Professor McGinn and many others have encouraged and empowered us not only to understand theories and frameworks in the abstract, but also to engage in a personal sort of inquiry. We were encouraged certainly, to think about lofty questions such as what values are embedded in and engendered by technologies.

But we were also invited to think about the fabric and fibre of our own lives and to be rigorous, deliberate and experimental in deciding which technologies we will use and which we will not, which add richness and variety to our lives, and which have unacceptable costs.

For me, STS has provided principles and insights that will actually inform the way I live my life. It has grown my ethical mind and my ability to recognize nuance and complexity, perspectives and stakeholders. It has taught me to balance exuberance with healthy skepticism and to be lucid about convenient equivalencies – to understand that an email is not a letter, nor an ereader a book nor the human mind a computer.

It has taught me that technology cannot be the chief barometer of human progress, lest we sucomb to the tragic ironies embodied in the fact that food production and prep technologies have created for us the problem of obesity, without solving the problem of hunger; embodied in the fact that technology has increased the variety and abundance of food we can eat, but in many cases degraded its nutritional value.

In our time, the symbolism of progress has become deeply intertwined with science and technology, but we we must not confuse the symbols of progress, for actual progress.

As we go out into the world we must understand that technology will play some part in the way we solve entrenched global problems. But let’s not forget the place of sweat and labor and paradigm change; let’s not forget that the most important endeavors facing us are not technical ones, but rather have to do with expanding and re-drawing our circles of empathy to be ever more inclusive.

As practitioners, if you will, of Science, Technology & Society in the world we must subscribe, in the words of one great public intellectual, to “a sort of blues inflicted hope rather than a cheap American optimism”.

That is to say, we must live the Sensheimer-Baltimore debate – tempering an optimism around technology based in the faith that somehow technology will solve the very problems that it engenders and perpetuates, with an understanding that we and our world are actually delicate and impermanent, that we are constantly threatened by our own genius.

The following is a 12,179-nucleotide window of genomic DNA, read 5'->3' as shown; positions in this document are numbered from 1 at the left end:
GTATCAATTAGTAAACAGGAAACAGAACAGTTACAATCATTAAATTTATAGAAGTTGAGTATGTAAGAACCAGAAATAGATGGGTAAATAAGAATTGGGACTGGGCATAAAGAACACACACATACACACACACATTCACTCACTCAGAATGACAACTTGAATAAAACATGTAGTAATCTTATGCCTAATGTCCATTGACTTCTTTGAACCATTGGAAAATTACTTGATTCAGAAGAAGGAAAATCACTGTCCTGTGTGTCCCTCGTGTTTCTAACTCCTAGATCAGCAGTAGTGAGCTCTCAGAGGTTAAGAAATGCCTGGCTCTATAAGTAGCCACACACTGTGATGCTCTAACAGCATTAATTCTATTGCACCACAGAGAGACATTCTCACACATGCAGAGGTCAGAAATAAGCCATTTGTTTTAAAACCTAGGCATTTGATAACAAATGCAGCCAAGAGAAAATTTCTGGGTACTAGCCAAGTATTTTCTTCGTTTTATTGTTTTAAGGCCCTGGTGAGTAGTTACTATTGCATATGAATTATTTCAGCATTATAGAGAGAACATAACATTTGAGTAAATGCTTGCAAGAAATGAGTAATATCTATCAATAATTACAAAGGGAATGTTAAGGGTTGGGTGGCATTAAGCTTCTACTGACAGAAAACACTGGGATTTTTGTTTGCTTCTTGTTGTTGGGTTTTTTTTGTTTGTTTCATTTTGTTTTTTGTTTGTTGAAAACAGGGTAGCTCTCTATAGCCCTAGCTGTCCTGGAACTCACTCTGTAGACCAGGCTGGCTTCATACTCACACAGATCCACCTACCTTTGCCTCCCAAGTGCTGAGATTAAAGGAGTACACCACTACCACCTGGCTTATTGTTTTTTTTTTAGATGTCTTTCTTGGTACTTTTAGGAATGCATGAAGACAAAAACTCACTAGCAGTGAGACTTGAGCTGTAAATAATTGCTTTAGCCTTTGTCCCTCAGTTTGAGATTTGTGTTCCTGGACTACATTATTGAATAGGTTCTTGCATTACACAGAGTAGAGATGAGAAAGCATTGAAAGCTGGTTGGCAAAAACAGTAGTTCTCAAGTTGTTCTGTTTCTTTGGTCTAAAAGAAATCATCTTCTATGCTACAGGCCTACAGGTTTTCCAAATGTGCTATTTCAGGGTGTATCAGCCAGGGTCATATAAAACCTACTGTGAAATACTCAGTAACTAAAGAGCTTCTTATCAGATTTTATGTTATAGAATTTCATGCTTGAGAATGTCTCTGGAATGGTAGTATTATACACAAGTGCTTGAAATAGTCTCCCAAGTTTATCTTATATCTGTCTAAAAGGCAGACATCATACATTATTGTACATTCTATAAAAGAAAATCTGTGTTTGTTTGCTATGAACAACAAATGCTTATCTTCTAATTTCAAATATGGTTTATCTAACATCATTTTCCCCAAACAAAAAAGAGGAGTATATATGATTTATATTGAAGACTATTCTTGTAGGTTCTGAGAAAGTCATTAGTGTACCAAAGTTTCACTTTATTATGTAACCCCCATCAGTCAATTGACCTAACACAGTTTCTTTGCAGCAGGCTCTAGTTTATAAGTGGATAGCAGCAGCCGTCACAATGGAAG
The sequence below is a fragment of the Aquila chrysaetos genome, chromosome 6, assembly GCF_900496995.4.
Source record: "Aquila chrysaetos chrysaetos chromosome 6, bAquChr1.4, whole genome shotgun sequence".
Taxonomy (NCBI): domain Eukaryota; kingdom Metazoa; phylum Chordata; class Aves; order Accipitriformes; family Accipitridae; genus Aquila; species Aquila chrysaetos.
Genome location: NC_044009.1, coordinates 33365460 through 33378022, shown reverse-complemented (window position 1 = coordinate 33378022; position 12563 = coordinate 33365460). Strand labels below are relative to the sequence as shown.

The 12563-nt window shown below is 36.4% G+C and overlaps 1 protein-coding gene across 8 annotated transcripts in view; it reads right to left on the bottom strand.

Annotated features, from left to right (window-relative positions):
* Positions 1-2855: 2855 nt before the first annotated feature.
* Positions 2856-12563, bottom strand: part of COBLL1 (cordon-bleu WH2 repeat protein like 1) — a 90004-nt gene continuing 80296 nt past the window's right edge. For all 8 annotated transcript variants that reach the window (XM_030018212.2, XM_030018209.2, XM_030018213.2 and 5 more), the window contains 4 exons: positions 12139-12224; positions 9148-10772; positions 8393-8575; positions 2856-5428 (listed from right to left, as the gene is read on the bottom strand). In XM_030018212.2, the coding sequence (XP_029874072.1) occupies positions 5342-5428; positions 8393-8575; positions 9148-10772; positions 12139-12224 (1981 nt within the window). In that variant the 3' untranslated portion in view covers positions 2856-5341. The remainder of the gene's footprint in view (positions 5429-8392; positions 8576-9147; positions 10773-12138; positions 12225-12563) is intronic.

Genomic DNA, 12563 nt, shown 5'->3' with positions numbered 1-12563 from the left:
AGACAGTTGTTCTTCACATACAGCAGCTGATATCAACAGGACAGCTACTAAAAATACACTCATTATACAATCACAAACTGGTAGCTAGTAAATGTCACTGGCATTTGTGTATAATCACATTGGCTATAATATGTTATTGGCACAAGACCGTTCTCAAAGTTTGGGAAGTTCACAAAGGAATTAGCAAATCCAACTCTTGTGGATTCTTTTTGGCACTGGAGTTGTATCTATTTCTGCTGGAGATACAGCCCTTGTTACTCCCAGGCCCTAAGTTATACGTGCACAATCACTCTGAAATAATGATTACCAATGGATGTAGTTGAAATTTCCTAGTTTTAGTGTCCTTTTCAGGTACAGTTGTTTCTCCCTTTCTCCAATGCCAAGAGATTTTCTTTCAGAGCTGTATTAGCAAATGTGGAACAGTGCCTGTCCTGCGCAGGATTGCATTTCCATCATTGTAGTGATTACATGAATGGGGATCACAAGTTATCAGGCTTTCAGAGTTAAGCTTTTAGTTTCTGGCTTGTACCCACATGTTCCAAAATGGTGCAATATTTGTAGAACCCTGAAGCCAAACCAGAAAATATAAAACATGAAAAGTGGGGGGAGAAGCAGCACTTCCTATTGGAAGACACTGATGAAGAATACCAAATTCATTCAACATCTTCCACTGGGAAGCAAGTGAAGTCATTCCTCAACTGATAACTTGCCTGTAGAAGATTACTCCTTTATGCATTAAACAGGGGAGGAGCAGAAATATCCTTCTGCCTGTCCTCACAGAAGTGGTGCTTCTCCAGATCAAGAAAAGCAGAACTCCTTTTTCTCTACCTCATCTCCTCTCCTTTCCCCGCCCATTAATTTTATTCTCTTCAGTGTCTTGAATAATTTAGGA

These are some of the things that STS has taught me. But to return to the idea of how STS has not just been lofty and abstract, but also personal – let me share with you in closing, a story that is both deeply personal to me and quintessentially STS.

I am one of eight breastfed children. Bear with me here, I know the mention of breasts discomforts the puritan in every American. You see, in our times, this is a highly unusual occurrence. For over 30 years my mother has counseled mothers and families on the challenges of maternal and early childhood health. Much of her work has been in teaching poor, minority women about the benefits and practices of breastfeeding.

This is pretty bizarre in the sense that, only a generation or so ago, breastfeeding was the primary nutrition for infants. Today, breastfeeding has to be taught and advocated for, even among experts such as pediatric doctors. What happened over the course of one generation that disrupted the transmission of a vital practice which had gone uninterrupted for millennia? The answer, is manufactured infant formula and its lobby.

At a time in American history where the ability to consume manufactured industrial goods became the ultimate measure of upward mobility, nutrient dense and far superior human breast milk was replaced with expensive, manufactured, dairy-derived products. This is a perfect case study for the STS discipline. In this instance a food technology, infant formula, taken as a symbol of progress, won out over actual progress with deep cultural and health repercussions.

And with that story, I leave you. To my fellow graduates, I wish you joy and abundance. To the STS department professors, lecturers and staff, thank you, thank you and thank you. To our parents, families and mentors, thank you, thank you and thank you.